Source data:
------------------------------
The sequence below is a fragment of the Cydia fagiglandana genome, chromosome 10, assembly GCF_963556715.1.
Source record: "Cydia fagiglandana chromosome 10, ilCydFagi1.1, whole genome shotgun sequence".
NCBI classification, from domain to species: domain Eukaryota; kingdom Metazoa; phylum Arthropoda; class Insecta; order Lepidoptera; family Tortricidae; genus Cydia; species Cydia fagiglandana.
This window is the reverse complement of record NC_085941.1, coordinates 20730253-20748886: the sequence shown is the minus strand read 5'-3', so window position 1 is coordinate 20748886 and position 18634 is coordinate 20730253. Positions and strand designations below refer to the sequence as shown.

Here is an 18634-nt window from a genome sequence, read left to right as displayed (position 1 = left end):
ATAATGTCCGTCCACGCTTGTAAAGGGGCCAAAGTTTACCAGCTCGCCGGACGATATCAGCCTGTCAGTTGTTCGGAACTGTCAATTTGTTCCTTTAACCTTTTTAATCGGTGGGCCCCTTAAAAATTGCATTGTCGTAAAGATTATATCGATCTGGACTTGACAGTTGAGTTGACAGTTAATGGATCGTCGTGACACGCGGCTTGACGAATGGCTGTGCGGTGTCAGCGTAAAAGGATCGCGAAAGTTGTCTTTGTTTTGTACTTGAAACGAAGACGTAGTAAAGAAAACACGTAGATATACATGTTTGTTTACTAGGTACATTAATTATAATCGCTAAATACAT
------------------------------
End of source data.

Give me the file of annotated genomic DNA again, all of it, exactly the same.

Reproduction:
The sequence below is a fragment of the Cydia fagiglandana genome, chromosome 10, assembly GCF_963556715.1.
Source record: "Cydia fagiglandana chromosome 10, ilCydFagi1.1, whole genome shotgun sequence".
NCBI classification, from domain to species: domain Eukaryota; kingdom Metazoa; phylum Arthropoda; class Insecta; order Lepidoptera; family Tortricidae; genus Cydia; species Cydia fagiglandana.
This window is the reverse complement of record NC_085941.1, coordinates 20730253-20748886: the sequence shown is the minus strand read 5'-3', so window position 1 is coordinate 20748886 and position 18634 is coordinate 20730253. Positions and strand designations below refer to the sequence as shown.

Here is an 18634-nt window from a genome sequence, read left to right as displayed (position 1 = left end):
ATAATGTCCGTCCACGCTTGTAAAGGGGCCAAAGTTTACCAGCTCGCCGGACGATATCAGCCTGTCAGTTGTTCGGAACTGTCAATTTGTTCCTTTAACCTTTTTAATCGGTGGGCCCCTTAAAAATTGCATTGTCGTAAAGATTATATCGATCTGGACTTGACAGTTGAGTTGACAGTTAATGGATCGTCGTGACACGCGGCTTGACGAATGGCTGTGCGGTGTCAGCGTAAAAGGATCGCGAAAGTTGTCTTTGTTTTGTACTTGAAACGAAGACGTAGTAAAGAAAACACGTAGATATACATGTTTGTTTACTAGGTACATTAATTATAATCGCTAAATACAT